And in this observation, it is more than probable that the lady spoke more truly than she realized.
“Oh, well, if that’s the case, it’s all as clear as mud!” Jane cried triumphantly. “If the worst should ever come to the worst, Mr. Daney will lie like a gentleman and—why, he has already done so, silly! Of course he has, and it’s rather gallant of him to do it, I think.”
“He’s an imbecile, and why Hector has employed him all these years—why he trusts him so implicitly, I’m sure I am at a loss to comprehend.” Mrs. McKaye complained waspishly.
“Dear, capable, faithful Andrew!” Elizabeth mimicked her mother’s speech earlier in the day. “Cheer up, ma! Cherries are ripe.” She snapped her fingers, swayed her lithe body, and undulated gracefully to the piano, where she brought both hands down on the keys with a crash, and played ragtime with feverish fury for five minutes. Then, her impish nature asserting itself, she literally smashed out the opening bars of the Wedding March from Lohengrin, and shouted with glee when her mother, a finger in each ear, fled from the room.
Mr. Daney worked through a stack of mail with his stenographer, dismissed her, and, in the privacy of his sanctum, lighted his pipe and proceeded to mend his fences. In the discretion of the chief operator at the telephone exchange, he had great confidence; in that of Mrs. McKaye, none at all. He believed that the risk of having the secret leak out through Nan herself was a negligible one, and, of course (provided he did not talk in his sleep) the reason for Nan’s return was absolutely safe with him. Indeed, the very fact that The Laird had demanded and received an explanation from the girl would indicate to Nan that Mrs. McKaye had acted on her own initiative; hence, Nan would, in all probability, refrain from disclosing this fact to The Laird in any future conversations.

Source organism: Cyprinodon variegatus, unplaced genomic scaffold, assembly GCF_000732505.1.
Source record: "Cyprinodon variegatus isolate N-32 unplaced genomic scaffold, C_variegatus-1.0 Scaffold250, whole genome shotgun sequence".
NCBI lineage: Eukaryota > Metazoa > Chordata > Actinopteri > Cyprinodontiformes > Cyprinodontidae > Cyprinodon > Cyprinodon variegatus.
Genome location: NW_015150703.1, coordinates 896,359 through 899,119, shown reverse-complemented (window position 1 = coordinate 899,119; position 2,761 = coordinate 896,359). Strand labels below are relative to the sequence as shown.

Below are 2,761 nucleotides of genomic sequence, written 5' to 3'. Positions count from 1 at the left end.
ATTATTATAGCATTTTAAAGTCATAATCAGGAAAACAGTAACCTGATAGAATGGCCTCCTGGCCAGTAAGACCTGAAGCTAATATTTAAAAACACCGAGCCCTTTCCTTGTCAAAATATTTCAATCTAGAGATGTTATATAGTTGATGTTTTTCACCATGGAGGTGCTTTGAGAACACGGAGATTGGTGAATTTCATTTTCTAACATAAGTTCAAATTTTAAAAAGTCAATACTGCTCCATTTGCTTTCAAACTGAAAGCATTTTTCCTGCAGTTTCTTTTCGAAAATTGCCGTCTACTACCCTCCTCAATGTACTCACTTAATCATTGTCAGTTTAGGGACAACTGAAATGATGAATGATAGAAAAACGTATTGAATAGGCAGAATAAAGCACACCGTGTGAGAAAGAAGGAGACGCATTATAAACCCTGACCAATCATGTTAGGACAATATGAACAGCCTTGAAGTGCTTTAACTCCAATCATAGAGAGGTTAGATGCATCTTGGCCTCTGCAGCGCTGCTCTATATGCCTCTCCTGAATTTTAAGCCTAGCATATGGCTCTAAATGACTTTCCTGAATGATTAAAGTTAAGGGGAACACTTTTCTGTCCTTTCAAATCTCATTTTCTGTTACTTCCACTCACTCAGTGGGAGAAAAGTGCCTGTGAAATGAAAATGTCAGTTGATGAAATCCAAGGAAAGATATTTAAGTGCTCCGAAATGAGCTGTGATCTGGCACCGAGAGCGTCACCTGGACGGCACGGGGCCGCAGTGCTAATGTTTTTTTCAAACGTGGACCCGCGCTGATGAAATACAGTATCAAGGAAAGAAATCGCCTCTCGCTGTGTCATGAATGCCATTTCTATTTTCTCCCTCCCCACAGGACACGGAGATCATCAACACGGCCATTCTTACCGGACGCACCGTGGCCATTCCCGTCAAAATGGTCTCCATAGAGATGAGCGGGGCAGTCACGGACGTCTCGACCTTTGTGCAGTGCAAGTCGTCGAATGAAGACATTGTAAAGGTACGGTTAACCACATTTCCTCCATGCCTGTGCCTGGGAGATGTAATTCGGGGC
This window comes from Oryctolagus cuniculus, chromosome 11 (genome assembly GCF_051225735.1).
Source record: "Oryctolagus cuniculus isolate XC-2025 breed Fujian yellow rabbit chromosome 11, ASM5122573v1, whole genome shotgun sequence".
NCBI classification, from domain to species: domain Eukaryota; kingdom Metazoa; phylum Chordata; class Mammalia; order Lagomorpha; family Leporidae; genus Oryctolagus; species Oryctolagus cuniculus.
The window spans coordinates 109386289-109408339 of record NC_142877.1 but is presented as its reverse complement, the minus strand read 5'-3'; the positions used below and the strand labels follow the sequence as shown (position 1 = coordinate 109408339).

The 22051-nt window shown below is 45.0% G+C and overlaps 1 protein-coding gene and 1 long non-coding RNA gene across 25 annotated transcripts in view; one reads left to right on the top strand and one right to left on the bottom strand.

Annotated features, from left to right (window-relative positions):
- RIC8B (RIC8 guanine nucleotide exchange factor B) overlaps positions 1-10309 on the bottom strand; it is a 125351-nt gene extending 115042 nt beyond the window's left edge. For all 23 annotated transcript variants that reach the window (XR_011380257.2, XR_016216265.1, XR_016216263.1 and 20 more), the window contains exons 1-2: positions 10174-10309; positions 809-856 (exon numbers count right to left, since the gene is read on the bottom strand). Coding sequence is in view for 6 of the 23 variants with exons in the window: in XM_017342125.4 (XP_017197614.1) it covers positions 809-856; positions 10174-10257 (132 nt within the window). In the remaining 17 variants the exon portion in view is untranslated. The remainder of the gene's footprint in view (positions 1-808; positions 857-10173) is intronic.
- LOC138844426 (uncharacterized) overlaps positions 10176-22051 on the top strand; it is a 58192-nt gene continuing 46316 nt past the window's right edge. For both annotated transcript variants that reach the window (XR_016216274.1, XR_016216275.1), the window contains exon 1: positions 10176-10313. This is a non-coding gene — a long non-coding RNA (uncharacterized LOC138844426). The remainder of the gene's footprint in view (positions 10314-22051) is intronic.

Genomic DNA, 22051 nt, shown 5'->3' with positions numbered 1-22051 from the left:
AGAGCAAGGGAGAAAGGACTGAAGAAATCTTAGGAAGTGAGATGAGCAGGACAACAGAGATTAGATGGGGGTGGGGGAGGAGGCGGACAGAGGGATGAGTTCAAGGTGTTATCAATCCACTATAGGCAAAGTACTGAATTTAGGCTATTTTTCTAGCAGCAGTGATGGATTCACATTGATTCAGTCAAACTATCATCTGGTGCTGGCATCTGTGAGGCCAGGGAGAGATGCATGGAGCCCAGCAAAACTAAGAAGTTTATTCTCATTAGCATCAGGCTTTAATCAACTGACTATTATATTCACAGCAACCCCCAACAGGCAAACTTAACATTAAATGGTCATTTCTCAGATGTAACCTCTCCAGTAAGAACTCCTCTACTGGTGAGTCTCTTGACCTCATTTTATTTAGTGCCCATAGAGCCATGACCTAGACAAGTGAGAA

Reasoning further, Daney concluded there would be no future conversations. The Laird, following his usual custom of refraining from discussing a subject already settled to his satisfaction, could be depended upon to avoid a discussion of any kind with Nan Brent in future, for such discussions would not be to his interest, and he was singularly adept in guarding that interest.
His cogitations were interrupted by a telephone-call from Mrs. McKaye. The good soul’s first gust of resentment having passed, she desired to thank him for his timely warning and to assure him that, on the subject of that transcontinental telephone-conversation she and her daughters could be depended upon to remain as silent as the Sphinx.
This information relieved Mr. Daney greatly. “After all,” he confided to the cuspidor, “it is up to the girl whether we fish or cut bait. But then, what man in his senses can trust a woman to stay put. Females are always making high dives into shoal water, and those tactless McKaye women are going to smear everything up yet. You wait and see.”